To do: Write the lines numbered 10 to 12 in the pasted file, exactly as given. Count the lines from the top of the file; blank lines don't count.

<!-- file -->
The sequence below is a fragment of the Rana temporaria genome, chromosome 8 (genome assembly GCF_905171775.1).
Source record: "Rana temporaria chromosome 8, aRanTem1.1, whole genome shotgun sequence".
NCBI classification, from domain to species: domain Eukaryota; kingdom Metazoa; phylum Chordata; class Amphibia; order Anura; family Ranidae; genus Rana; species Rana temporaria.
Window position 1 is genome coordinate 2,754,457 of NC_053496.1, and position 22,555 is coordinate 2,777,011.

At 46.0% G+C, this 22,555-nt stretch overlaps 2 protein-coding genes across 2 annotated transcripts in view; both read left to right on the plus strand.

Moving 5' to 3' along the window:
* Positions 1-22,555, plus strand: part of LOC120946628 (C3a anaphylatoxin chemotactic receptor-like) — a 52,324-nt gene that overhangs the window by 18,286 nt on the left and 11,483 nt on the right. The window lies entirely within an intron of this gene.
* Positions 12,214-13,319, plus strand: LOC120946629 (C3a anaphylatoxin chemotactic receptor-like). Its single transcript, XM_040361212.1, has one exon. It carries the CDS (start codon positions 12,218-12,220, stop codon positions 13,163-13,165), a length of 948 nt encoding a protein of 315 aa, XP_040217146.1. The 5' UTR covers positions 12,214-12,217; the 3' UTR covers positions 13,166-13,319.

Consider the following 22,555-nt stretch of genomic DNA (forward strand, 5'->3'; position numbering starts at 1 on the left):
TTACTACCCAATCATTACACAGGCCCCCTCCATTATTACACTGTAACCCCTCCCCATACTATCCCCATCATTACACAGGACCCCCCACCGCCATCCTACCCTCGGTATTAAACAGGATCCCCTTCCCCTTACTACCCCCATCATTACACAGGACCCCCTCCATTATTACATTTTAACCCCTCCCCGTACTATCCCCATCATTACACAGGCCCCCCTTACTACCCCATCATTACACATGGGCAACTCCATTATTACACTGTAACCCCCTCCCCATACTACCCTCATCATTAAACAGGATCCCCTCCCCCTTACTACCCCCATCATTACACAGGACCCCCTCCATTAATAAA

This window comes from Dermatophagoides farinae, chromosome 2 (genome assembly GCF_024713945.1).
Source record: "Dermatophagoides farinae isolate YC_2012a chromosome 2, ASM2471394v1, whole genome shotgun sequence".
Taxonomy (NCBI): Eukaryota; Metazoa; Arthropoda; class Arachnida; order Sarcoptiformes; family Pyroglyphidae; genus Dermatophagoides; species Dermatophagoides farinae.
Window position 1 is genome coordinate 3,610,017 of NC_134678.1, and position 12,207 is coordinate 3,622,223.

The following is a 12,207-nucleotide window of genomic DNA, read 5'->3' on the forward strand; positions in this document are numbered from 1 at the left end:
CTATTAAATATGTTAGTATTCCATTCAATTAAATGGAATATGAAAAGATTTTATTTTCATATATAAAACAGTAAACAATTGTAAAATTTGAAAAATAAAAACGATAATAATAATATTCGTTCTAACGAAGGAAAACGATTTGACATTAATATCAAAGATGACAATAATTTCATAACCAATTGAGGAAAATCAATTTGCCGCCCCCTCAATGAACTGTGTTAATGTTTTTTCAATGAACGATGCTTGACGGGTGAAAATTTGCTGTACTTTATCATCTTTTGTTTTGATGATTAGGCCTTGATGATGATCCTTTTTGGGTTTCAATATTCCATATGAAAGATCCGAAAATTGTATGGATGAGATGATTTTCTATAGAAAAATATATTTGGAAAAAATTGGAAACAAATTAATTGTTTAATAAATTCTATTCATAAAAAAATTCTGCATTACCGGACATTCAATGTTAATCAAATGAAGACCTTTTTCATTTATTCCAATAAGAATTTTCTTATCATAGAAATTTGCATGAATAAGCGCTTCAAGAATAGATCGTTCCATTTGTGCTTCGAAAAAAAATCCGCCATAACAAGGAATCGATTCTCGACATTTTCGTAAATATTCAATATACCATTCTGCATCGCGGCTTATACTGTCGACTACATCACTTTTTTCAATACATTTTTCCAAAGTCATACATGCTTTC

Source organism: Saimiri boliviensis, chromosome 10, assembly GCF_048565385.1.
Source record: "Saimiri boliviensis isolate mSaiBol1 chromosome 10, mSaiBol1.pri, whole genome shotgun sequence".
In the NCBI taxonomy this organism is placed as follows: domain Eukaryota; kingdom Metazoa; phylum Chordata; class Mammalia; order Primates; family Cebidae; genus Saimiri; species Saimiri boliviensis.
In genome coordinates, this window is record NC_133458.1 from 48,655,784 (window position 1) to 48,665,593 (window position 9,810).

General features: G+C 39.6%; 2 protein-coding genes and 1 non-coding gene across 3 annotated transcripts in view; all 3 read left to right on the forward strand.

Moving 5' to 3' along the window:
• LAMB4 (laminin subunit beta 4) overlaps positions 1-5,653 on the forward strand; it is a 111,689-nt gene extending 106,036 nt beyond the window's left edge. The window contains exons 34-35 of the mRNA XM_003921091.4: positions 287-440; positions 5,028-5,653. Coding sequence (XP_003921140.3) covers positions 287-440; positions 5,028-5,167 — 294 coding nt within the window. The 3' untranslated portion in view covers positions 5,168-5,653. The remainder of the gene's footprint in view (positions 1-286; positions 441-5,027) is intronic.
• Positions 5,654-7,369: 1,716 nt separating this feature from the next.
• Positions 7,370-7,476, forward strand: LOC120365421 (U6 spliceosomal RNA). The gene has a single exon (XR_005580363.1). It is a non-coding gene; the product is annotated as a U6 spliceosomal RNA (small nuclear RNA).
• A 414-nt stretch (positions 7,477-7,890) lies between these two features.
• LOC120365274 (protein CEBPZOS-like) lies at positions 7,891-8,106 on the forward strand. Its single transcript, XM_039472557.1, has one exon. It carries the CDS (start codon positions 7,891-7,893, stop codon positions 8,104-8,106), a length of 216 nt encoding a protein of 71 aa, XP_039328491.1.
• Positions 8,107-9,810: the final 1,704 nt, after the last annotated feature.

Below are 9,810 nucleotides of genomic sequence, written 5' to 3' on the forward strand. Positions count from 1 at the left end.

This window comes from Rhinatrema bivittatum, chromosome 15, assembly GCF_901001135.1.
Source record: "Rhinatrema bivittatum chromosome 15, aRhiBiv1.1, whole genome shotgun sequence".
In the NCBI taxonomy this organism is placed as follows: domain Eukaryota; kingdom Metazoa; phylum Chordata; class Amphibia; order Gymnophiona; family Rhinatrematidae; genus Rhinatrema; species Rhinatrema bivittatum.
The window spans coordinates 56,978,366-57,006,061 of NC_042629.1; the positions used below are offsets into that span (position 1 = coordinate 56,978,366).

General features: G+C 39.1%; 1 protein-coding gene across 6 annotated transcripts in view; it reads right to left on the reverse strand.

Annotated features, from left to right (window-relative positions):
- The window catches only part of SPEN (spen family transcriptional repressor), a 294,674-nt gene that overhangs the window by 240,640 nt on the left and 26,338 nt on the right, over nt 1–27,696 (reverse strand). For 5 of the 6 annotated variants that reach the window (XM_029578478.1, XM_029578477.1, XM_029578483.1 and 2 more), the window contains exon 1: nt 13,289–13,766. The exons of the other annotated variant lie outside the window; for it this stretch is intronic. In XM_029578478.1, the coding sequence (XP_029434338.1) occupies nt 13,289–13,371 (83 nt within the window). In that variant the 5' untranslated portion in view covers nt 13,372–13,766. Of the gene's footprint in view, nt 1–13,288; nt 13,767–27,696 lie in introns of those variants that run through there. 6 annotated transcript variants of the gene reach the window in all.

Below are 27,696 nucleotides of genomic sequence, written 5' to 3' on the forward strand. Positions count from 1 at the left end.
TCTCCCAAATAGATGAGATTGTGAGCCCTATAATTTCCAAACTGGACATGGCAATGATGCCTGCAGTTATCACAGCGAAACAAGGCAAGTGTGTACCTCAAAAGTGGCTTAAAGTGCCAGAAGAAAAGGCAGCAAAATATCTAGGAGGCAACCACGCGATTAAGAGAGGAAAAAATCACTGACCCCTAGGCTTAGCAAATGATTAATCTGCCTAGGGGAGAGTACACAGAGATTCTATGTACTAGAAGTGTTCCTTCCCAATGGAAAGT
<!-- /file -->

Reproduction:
TTACTACCCAATCATTACACAGGCCCCCTCCATTATTACACTGTAACCCCTCCCCATACTATCCCCATCATTACACAGGACCCCCCACCGCCATCCTACCCTCGGTATTAAACAGGATCCCCTTCCCCTTACTACCCCCATCATTACACAGGACCCCCTCCATTATTACATTTTAACCCCTCCCCGTACTATCCCCATCATTACACAGGCCCCCCTTACTACCCCATCATTACACATGGGCAACTCCATTATTACACTGTAACCCCCTCCCCATACTACCCTCATCATTAAACAGGATCCCCTCCCCCTTACTACCCCCATCATTACACAGGACCCCCTCCATTAATAAA

This window comes from Dermatophagoides farinae, chromosome 2 (genome assembly GCF_024713945.1).
Source record: "Dermatophagoides farinae isolate YC_2012a chromosome 2, ASM2471394v1, whole genome shotgun sequence".